West Indian barrack yards were London’s sweatshops. Further, you pontificate about “riots, steelpan and violence as primary or significant components of Trinidadian history” but on page 191 of Hidden History assert “overt values held by the masses…were entirely determined by their reactions to a hostile physical environment, authoritarian control over the citizen by police and authorities (and) a contemptuous social structure…”

Photo: A depiction of slaves serving their masters in Trinidad. (Courtesy Netssa.com)
Photo: A depiction of slaves serving their masters in Trinidad.
(Courtesy Netssa.com)

It’s interesting how “colonialism is long gone” yet you point out that the descendants of that old elite remain in Trinidad, having as much influence as their forbears did—often with the same racist views of the labouring class.

Now it’s true, by 1962 they were joined by new Afri/Indic elites; true they all manipulated the working classes when it suited them. But that’s the point: the underclass understood that then and today—which is why MX Prime’s song this year resonated among them; it expresses how they feel about a system that was never meant for them at all.

Keep that in mind the next time you pen another xenophobic rant. Better yet, read over your dissertation as I did.

About Corey Gilkes

Corey Gilkes is a self-taught history reader whose big mouth forever gets his little tail in trouble. He lives in La Romaine and is working on four book projects. He has a blog on https://coreygilkes.wordpress.com/blog/ and http://www.trinicenter.com/Gilkes/. Vitriol can be emailed to him at coreygks@gmail.com.

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16 comments

  1. Raymond Ramcharitar has been pushing the agenda that all of Trinidad and Tobago’s problems started with the influx of Leeward and Windward Island immigrants in the 1940s and 1950s, while conveniently and deliberately omitting the fact that they all came here to work at the American military bases in Chaguaramas and Wallerfield.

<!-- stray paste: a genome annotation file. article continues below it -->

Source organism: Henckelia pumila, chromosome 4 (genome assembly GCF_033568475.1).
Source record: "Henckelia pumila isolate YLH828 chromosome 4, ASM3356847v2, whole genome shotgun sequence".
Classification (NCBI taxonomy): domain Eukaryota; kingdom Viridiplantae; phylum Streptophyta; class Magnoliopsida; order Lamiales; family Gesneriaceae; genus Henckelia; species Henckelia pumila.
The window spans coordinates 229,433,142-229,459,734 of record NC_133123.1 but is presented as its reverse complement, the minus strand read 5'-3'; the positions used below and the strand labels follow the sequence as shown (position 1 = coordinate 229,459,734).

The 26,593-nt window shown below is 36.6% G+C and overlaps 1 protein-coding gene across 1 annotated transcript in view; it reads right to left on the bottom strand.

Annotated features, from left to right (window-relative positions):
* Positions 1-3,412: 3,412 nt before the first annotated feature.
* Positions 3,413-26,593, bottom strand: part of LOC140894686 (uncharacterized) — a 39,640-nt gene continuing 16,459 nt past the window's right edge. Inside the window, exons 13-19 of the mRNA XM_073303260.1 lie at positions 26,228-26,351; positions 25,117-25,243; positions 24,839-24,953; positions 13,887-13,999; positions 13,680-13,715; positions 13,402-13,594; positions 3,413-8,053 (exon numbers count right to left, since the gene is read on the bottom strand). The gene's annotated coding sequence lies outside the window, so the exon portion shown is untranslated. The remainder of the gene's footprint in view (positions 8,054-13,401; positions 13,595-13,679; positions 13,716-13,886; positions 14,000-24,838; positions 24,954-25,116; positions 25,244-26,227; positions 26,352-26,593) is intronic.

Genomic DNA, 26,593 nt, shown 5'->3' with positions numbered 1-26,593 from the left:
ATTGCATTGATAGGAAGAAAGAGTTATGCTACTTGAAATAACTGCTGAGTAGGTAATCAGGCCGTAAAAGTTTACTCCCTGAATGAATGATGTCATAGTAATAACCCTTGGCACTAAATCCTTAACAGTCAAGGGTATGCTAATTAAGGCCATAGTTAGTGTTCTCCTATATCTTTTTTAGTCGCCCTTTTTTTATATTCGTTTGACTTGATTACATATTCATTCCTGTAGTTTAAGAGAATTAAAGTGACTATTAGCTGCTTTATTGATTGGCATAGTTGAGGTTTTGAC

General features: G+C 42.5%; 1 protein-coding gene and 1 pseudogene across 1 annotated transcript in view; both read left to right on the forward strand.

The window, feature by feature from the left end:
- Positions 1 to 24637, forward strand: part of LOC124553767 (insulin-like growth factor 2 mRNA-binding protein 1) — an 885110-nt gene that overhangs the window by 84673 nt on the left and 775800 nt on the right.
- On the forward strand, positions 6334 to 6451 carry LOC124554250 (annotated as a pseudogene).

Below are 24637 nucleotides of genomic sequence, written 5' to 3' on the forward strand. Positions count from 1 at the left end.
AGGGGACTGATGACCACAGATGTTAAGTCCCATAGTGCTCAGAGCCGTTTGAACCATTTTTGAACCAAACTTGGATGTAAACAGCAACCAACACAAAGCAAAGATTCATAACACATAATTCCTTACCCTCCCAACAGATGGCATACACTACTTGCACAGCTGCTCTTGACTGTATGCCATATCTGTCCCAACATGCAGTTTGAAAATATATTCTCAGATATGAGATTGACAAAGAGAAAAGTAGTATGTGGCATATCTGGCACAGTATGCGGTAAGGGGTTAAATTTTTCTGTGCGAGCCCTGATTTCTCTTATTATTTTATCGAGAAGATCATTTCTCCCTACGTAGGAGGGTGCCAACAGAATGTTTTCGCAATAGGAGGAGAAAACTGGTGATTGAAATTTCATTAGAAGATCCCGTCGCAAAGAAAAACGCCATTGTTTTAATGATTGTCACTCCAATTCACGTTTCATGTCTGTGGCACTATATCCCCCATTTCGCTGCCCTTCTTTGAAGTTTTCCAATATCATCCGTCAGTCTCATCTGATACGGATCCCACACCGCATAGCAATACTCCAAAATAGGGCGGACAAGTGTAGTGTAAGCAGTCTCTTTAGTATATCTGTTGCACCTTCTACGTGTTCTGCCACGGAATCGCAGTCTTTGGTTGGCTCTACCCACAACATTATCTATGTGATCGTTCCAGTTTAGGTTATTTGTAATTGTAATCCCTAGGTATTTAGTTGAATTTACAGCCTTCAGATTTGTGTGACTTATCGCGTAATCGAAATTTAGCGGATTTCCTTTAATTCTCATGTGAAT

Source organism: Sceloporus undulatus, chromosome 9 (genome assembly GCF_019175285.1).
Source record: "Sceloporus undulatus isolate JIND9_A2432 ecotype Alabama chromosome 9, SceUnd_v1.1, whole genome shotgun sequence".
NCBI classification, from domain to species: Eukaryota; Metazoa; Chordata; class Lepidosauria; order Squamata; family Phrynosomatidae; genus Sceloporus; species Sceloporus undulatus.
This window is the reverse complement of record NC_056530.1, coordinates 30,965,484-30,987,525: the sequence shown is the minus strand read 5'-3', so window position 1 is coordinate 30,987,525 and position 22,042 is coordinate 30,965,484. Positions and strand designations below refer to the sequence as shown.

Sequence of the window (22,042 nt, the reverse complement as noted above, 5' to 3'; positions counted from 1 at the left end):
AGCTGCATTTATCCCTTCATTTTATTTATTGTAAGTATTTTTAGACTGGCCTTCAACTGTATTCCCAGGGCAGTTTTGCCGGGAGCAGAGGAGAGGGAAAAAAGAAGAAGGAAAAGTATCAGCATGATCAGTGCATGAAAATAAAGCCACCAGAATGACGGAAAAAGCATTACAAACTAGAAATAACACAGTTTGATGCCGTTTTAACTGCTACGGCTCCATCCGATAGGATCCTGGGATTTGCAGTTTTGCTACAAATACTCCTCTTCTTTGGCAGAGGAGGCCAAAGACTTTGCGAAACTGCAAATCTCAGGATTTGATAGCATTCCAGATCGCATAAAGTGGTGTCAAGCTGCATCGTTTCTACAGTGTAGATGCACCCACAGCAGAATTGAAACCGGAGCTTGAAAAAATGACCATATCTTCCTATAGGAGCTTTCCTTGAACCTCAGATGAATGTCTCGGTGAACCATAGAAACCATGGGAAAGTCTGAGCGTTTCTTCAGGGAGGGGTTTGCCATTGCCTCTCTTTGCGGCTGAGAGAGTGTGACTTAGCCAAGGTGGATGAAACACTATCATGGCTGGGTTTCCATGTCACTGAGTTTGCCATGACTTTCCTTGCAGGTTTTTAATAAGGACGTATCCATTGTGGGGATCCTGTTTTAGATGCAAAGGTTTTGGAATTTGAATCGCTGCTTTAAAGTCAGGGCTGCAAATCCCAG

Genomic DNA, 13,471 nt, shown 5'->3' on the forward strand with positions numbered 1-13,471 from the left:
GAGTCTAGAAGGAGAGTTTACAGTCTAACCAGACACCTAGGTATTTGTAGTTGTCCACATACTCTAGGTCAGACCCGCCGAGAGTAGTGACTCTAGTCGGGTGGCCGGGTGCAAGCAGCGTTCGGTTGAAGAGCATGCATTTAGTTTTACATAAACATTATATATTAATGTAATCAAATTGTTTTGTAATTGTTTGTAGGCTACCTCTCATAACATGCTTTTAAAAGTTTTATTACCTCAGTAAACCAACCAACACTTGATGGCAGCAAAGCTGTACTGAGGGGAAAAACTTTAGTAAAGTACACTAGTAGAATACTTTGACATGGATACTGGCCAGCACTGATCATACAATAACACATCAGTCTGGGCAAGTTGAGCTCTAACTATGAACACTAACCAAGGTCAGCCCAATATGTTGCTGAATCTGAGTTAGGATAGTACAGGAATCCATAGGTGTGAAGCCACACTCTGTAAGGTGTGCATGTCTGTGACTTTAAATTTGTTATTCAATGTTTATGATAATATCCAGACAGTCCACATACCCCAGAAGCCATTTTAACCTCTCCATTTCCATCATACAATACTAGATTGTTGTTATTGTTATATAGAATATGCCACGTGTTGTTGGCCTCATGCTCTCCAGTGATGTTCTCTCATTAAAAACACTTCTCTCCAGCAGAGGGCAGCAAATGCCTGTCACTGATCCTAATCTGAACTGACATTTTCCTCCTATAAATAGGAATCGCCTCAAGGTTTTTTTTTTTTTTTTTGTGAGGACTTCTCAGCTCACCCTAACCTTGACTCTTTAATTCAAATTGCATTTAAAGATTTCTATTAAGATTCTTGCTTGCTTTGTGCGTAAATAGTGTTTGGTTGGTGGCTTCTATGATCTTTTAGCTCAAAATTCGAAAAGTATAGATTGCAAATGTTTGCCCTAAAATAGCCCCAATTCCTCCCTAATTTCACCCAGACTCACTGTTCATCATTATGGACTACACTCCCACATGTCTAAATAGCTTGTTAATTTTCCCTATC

The fact that he is published in the same newspaper that hosts a weekly column by Sat Maharaj is telling.

  2. thanks for the update. what perturbs me is columnists of spewing hates and lies, knowing fully well some readers will believe what they write. That is why HISTORY NEED to be back in the school curriculum. Why are we hiding the truth from our children, Then again whose truth with so many lies out there.

  3. Not for nothing eh, but this morning I logged on tp facebook and many Trinis were posting about Ben Carson’s revisionist history of slavery in America … and that cool, but the fact is Ben Carson’s clock only has a limited amount of hours before time or someone shows the world how empty and irrelevant he actually is. Ramcharitar BEEN doing that same shit in Trinidad for God knows how long showing no signs of slowing down and nobody eh shut him down yet.

  4. Right. Who is the editor of the guardian?

  5. I fed up yes …. I relly fed up.
    I am not even interested in what precipitated this hate in all things AfroTrini or the need to disparage the legacy thereof, but it would be cool if the flicking newspapers would stop normalizing and legitimizing this trend by giving these divisive hatemongers a platform from which to share their prejudices.

  6. I’d like to know why he keeps reviewing Afro-centric work when the result is always the same. His review of Carnival Medea was the only unfavorable one of four or five printed ones, not to mention the informal reviews

  7. Earl Best

    Ouch!

    But look out. Ramcharitar does not take kindly to views that are not completely consonant with his own, worse, that gainsay his.

    And, without getting too personal, it may not be without relevance to enquire who is RR’s current boss and in what capacity he serves that person/organisation.